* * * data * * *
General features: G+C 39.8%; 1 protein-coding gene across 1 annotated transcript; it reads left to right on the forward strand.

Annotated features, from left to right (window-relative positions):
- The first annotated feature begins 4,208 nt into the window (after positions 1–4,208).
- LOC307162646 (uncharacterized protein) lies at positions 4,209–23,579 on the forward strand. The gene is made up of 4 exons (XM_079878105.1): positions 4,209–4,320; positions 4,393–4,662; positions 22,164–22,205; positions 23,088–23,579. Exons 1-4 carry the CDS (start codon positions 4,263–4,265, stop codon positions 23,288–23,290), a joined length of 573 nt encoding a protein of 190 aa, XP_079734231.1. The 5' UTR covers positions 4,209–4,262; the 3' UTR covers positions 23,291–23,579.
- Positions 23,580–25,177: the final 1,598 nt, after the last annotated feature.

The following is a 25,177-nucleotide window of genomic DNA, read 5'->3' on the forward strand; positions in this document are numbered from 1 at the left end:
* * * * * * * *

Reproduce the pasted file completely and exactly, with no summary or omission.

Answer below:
General features: G+C 39.8%; 1 protein-coding gene across 1 annotated transcript; it reads left to right on the forward strand.

Annotated features, from left to right (window-relative positions):
- The first annotated feature begins 4,208 nt into the window (after positions 1–4,208).
- LOC307162646 (uncharacterized protein) lies at positions 4,209–23,579 on the forward strand. The gene is made up of 4 exons (XM_079878105.1): positions 4,209–4,320; positions 4,393–4,662; positions 22,164–22,205; positions 23,088–23,579. Exons 1-4 carry the CDS (start codon positions 4,263–4,265, stop codon positions 23,288–23,290), a joined length of 573 nt encoding a protein of 190 aa, XP_079734231.1. The 5' UTR covers positions 4,209–4,262; the 3' UTR covers positions 23,291–23,579.
- Positions 23,580–25,177: the final 1,598 nt, after the last annotated feature.

The following is a 25,177-nucleotide window of genomic DNA, read 5'->3' on the forward strand; positions in this document are numbered from 1 at the left end: